I have to confess that I find the photograph of this cake in the Baking Bible a little off putting! There is nothing actually wrong with it but its overall brownness isn't very appealing to me! However, after reading through the recipe, I was converted. It turns out that there is a layer of marzipan running through the middle of the cake. This sounded delicious. Funnily enough I used to loathe marzipan but now I'll seek it out; I love the stuff! Now, armed with a new enthusiasm for this cake, I really was looking forward to making and eating it.
I was enjoying such a lovely and relaxing day that, by the time I thought about making this cake, it was already mid-afternoon. I peeled my body from the sofa and gathered up my very well worn Baking Bible. It really is on its last legs! I felt a spring in my step as I walked into the kitchen. I knew that in a few hours I'd be tucking into a large slice of cake – hooray!
After the dreaded job of lining the tin I turned my attention to the marzipan. I had some left over from Christmas. As it had been wrapped and stored well it was still in perfect condition. This would be a great way to use it up. Of course I couldn't resist pulling off a large piece for myself! I rolled out the marzipan to fit the shape of the tin. The resulting circle was surprisingly thin. I suppose if it were much thicker it might overpower the cake. I placed the skinny piece of marzipan to one side while I got on with the cake making.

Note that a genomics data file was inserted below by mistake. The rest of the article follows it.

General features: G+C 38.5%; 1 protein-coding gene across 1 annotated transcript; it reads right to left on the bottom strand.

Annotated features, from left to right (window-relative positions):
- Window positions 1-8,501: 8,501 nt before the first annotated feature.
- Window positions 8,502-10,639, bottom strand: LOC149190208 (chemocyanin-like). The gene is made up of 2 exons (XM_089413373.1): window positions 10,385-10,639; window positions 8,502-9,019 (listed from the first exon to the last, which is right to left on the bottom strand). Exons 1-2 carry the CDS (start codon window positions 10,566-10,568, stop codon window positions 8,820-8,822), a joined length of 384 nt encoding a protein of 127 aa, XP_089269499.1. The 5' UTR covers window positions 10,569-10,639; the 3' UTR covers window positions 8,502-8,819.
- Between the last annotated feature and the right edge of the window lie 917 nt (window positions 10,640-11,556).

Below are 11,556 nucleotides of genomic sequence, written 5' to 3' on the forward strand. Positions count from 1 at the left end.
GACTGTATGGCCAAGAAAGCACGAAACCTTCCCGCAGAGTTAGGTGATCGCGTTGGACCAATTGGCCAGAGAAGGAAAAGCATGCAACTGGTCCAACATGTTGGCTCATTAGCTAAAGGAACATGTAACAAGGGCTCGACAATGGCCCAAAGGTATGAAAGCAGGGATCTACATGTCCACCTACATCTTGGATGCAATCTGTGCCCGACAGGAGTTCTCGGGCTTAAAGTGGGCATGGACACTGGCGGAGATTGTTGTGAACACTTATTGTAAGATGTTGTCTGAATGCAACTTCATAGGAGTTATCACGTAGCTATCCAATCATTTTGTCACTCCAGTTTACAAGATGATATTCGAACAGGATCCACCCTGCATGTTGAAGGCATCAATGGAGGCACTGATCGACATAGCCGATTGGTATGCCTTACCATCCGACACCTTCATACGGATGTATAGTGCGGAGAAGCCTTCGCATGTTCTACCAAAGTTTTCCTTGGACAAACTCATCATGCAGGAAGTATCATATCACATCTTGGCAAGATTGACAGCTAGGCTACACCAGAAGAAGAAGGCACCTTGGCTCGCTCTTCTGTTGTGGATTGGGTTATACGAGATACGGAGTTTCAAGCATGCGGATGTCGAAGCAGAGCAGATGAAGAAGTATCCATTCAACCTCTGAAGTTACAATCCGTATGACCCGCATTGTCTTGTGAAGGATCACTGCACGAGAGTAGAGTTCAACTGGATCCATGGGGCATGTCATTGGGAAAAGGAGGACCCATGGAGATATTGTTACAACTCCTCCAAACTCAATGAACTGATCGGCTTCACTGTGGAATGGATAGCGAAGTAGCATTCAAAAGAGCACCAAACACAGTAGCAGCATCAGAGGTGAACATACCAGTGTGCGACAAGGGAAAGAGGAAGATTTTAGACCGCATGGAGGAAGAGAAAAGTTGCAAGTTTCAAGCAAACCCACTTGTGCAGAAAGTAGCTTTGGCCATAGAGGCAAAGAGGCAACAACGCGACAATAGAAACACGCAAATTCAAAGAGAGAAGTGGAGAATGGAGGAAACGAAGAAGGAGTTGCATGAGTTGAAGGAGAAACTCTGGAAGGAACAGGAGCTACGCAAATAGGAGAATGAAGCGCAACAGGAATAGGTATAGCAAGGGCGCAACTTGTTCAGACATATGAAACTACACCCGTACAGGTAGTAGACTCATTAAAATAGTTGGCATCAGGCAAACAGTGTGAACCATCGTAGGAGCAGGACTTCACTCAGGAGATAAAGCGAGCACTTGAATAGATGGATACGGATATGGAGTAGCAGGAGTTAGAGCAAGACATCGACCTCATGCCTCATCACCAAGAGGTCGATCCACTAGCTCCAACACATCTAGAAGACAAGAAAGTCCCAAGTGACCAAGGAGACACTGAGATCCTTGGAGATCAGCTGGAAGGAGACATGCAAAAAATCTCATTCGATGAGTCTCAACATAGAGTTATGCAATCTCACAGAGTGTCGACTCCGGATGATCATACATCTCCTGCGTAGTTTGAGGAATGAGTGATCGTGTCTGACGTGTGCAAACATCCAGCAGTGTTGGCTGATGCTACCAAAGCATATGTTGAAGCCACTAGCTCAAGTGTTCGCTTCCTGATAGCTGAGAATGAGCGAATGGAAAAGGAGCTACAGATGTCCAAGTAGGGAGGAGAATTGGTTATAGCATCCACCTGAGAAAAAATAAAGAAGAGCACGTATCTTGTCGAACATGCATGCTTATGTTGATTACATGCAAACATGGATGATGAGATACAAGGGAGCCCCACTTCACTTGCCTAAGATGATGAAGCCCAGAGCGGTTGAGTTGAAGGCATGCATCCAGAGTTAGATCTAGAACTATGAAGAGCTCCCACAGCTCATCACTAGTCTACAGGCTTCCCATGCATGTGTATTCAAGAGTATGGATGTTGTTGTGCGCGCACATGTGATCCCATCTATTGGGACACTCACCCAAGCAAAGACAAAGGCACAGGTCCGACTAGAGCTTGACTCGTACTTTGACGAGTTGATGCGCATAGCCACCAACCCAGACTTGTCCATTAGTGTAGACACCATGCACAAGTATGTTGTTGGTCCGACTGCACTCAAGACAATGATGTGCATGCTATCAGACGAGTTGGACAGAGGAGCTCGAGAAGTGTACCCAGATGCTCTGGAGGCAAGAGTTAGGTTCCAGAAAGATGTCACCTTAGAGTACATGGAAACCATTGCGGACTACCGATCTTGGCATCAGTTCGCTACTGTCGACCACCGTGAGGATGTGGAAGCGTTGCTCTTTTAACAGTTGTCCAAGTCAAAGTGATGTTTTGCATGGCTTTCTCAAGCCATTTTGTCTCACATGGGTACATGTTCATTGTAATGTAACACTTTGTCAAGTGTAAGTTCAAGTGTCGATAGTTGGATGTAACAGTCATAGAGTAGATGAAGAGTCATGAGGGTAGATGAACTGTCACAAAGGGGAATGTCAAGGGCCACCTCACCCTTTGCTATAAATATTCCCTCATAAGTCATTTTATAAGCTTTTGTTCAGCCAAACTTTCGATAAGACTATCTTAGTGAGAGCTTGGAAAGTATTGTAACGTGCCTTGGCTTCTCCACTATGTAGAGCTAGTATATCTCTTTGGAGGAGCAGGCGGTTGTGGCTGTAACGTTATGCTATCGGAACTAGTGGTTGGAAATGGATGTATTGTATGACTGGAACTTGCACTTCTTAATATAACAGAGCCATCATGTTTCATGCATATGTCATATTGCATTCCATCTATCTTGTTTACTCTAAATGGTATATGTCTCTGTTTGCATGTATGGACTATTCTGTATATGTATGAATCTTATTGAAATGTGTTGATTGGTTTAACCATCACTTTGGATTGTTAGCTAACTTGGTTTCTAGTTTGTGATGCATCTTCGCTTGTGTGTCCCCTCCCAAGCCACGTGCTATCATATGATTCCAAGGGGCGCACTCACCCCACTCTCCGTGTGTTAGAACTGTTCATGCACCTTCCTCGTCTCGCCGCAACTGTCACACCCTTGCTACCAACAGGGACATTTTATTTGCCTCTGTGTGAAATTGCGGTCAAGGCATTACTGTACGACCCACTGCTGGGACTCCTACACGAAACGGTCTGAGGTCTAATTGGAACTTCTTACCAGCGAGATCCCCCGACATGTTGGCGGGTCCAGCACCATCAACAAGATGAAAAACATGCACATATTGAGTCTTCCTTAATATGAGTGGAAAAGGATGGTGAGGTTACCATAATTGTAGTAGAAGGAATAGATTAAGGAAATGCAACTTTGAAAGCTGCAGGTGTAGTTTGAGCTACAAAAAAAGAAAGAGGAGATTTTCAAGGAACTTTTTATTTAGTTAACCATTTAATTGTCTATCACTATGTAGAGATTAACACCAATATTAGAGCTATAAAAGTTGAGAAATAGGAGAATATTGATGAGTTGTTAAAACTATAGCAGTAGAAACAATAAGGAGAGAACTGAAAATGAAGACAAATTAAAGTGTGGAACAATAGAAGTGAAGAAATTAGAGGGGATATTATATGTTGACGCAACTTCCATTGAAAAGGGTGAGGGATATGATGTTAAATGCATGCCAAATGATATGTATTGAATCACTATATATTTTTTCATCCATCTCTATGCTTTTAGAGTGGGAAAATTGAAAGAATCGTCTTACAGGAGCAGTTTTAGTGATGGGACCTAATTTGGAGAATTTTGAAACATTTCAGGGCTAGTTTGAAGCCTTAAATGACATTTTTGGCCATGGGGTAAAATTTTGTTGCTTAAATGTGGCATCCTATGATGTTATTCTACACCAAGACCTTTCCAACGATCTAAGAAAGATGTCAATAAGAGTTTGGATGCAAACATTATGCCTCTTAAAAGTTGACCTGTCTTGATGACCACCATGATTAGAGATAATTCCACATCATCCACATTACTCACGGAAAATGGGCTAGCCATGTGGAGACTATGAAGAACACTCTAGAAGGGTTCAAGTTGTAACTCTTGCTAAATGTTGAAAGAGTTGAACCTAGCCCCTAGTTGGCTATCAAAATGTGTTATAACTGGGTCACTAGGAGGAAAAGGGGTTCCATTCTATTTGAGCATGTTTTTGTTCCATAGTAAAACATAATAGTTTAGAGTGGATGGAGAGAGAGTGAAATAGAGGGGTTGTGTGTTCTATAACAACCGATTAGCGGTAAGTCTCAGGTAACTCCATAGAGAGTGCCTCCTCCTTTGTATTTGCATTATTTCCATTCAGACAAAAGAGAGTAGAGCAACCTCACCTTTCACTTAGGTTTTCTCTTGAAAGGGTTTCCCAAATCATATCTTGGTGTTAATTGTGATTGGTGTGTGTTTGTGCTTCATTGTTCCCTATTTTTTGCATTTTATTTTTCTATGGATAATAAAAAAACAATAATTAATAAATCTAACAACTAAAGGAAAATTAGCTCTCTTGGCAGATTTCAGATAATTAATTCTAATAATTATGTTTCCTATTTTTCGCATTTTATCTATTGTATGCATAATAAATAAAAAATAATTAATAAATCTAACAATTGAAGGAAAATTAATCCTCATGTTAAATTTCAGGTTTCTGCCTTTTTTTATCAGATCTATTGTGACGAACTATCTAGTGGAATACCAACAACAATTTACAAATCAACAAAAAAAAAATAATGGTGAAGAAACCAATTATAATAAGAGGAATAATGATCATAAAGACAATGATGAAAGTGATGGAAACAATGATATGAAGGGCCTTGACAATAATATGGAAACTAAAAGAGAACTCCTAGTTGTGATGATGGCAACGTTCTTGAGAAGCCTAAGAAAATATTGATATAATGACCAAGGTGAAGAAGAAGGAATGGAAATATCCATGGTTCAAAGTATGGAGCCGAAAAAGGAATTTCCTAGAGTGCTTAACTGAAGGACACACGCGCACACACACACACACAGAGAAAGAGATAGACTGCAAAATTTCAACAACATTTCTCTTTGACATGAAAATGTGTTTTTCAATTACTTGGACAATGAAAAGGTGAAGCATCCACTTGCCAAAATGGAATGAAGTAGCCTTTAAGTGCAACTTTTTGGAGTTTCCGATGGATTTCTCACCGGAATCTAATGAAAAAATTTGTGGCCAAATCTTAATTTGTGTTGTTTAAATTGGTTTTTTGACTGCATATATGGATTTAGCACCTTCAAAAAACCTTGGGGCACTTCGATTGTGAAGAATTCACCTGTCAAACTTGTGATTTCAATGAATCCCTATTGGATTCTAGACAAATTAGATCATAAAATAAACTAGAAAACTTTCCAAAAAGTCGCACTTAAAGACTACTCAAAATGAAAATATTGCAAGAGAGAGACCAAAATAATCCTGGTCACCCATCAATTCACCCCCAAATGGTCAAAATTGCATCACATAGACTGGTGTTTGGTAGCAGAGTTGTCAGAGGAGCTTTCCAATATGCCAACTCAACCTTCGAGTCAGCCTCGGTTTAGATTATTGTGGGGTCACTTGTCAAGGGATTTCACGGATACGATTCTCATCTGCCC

The cake itself was surprisingly simple and straightforward. This pleased me! I placed the butter and caster sugar into the bowl. Due to the dark appearance of this cake in the Baking Bible photograph, I'd expected to use perhaps muscovado or brown sugar. I was very surprised to use caster sugar – not at all what I'd imagined! Maybe this cake would turn out a lot lighter than I had at first thought. Next, I tipped in some self-raising flour and baking powder. As this recipe has the word spice in the title I assumed that spices would be plentiful. I was amazed to be instructed to add just half a teaspoon of cinnamon and barely a pinch of ground cloves! I have to admit that I'm not a lover of cloves, so I was pleased it was such a tiny amount. After I had cracked in a couple of eggs it was time to take out my electric whisk and give the mixture a thorough beating.
I retrieved the jar of flaked almonds from the kitchen shelf. I've taken to keeping them in a jar as I find they seem to enjoy spilling out of their packets! I couldn't help thinking that it was perhaps a little unusual to have flaked almonds in a cake with no fruit to accompany it. I suppose I'm just used to adding them to fruit cakes or using them on top of a cake for decoration. Finally it's the flaked almonds chance to take centre stage! After folding the substantial quantity of flaked almonds into the mixture, it was time to get it into the waiting tin. I spooned half of the thick mixture into the tin and then carefully placed the thin circle of marzipan on top. All that was left to do was to dollop on the rest of the cake mixture and neatly spread it to cover up the marzipan. Into the oven it went, where it would need to stay for a least an hour.